Let $a$ be an element of $A$. Then $a$ can be expressed as product of two elements, each of which can be expressed as a product of two elements, and so on forever. By the finiteness of $A$, among these expressions for $a$, some $y\in A$ appears to arbitrarily high powers.

Again by finiteness, we have $y^i=y^j$ for some positive integers $i<j$. Take a representation of $a$ as a product that uses a power of $y$ which is $i$ or greater. Then $i$ of these $y$'s can be replaced by $j$ $y$'s. This procedure does not change $a$, but it multiplies $a$ by $y^{j-i}$. Thus $a=y^{j-i}a$, and therefore there is an identity element for $a$.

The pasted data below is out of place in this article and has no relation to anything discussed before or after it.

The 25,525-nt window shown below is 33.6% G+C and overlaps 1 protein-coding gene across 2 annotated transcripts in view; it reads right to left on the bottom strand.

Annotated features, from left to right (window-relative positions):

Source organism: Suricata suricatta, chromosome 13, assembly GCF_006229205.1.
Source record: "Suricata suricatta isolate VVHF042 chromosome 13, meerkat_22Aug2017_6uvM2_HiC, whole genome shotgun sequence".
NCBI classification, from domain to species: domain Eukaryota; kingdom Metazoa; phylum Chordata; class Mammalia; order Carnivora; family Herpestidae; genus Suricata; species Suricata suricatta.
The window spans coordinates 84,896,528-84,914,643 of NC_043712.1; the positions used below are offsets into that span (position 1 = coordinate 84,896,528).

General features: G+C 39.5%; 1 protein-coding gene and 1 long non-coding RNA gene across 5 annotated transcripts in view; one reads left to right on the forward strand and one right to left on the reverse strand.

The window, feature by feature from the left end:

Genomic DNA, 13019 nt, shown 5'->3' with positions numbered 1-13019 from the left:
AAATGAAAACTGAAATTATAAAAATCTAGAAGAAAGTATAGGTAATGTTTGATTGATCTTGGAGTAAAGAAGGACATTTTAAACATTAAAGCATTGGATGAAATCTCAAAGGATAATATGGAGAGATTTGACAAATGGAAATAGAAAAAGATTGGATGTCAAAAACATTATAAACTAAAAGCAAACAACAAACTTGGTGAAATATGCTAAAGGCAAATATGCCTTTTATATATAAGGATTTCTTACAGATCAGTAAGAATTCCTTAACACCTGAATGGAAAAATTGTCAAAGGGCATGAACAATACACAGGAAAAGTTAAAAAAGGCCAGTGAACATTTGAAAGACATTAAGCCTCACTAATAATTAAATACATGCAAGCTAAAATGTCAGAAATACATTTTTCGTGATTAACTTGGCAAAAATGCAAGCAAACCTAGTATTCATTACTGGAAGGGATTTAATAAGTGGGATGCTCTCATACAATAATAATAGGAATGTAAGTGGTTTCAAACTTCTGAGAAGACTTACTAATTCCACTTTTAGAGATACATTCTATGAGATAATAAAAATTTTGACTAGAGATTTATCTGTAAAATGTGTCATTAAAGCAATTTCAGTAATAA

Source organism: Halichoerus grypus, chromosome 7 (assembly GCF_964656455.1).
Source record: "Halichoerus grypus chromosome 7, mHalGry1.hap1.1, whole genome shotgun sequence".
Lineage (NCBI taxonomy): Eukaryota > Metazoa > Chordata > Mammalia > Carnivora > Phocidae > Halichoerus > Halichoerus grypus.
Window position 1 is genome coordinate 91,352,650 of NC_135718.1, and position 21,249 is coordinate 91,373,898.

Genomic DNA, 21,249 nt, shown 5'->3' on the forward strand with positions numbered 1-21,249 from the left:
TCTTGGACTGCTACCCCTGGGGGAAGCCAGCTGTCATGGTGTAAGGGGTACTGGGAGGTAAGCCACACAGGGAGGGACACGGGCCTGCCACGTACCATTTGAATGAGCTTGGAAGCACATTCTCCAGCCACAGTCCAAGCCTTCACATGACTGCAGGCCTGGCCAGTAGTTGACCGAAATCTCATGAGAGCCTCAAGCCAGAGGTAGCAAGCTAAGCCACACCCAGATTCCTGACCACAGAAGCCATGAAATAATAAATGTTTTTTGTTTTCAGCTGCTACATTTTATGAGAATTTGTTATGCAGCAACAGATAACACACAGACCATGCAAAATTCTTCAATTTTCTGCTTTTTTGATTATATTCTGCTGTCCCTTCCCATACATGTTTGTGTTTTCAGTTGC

We conclude that there is an identity element $1_a$ for every $a\in A$.

Now apply repeatedly the following easy to verify lemma:

**Lemma**: If $1_u$ is an identity element for $u$, and $1_v$ is an identity element for $v$, then $1_u+1_v-1_u1_v$ is an identity element for both $u$ and $v$. (By $s-t$ we mean $s$ plus the additive inverse of $t$.)

**Comment**: An equivalent way to finish the argument is to let $M$ be a maximal subset of $A$ for which there is a $u\in A$ such that $um=m$ for all $m\in M$. If $M$ is not all of $A$, we can use the lemma to extend $M$.

Or else we can obtain an explicit and even symmetric expression for a unit in terms of all the $1_a$.